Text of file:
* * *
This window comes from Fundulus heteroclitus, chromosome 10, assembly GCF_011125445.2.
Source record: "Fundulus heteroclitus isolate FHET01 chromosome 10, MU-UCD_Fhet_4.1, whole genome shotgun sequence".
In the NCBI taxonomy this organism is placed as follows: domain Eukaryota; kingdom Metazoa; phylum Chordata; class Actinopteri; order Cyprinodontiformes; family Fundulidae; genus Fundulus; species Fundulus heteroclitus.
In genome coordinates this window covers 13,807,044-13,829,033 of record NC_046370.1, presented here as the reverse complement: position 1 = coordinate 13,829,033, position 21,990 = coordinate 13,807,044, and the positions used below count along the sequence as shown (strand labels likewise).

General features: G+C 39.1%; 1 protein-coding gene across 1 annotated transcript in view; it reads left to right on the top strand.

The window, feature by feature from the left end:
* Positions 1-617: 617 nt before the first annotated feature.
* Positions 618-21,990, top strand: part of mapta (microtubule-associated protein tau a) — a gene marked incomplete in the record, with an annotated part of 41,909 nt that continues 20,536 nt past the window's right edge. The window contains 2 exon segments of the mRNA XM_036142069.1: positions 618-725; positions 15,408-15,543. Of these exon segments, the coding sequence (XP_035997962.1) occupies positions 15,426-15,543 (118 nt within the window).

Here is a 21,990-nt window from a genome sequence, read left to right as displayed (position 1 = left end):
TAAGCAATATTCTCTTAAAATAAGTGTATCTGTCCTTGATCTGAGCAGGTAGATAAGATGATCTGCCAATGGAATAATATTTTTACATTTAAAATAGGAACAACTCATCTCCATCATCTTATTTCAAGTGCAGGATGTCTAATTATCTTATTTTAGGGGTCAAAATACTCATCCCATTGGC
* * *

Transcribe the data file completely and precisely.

This window comes from Fundulus heteroclitus, chromosome 10, assembly GCF_011125445.2.
Source record: "Fundulus heteroclitus isolate FHET01 chromosome 10, MU-UCD_Fhet_4.1, whole genome shotgun sequence".
In the NCBI taxonomy this organism is placed as follows: domain Eukaryota; kingdom Metazoa; phylum Chordata; class Actinopteri; order Cyprinodontiformes; family Fundulidae; genus Fundulus; species Fundulus heteroclitus.
In genome coordinates this window covers 13,807,044-13,829,033 of record NC_046370.1, presented here as the reverse complement: position 1 = coordinate 13,829,033, position 21,990 = coordinate 13,807,044, and the positions used below count along the sequence as shown (strand labels likewise).

General features: G+C 39.1%; 1 protein-coding gene across 1 annotated transcript in view; it reads left to right on the top strand.

The window, feature by feature from the left end:
* Positions 1-617: 617 nt before the first annotated feature.
* Positions 618-21,990, top strand: part of mapta (microtubule-associated protein tau a) — a gene marked incomplete in the record, with an annotated part of 41,909 nt that continues 20,536 nt past the window's right edge. The window contains 2 exon segments of the mRNA XM_036142069.1: positions 618-725; positions 15,408-15,543. Of these exon segments, the coding sequence (XP_035997962.1) occupies positions 15,426-15,543 (118 nt within the window).

Here is a 21,990-nt window from a genome sequence, read left to right as displayed (position 1 = left end):
TAAGCAATATTCTCTTAAAATAAGTGTATCTGTCCTTGATCTGAGCAGGTAGATAAGATGATCTGCCAATGGAATAATATTTTTACATTTAAAATAGGAACAACTCATCTCCATCATCTTATTTCAAGTGCAGGATGTCTAATTATCTTATTTTAGGGGTCAAAATACTCATCCCATTGGC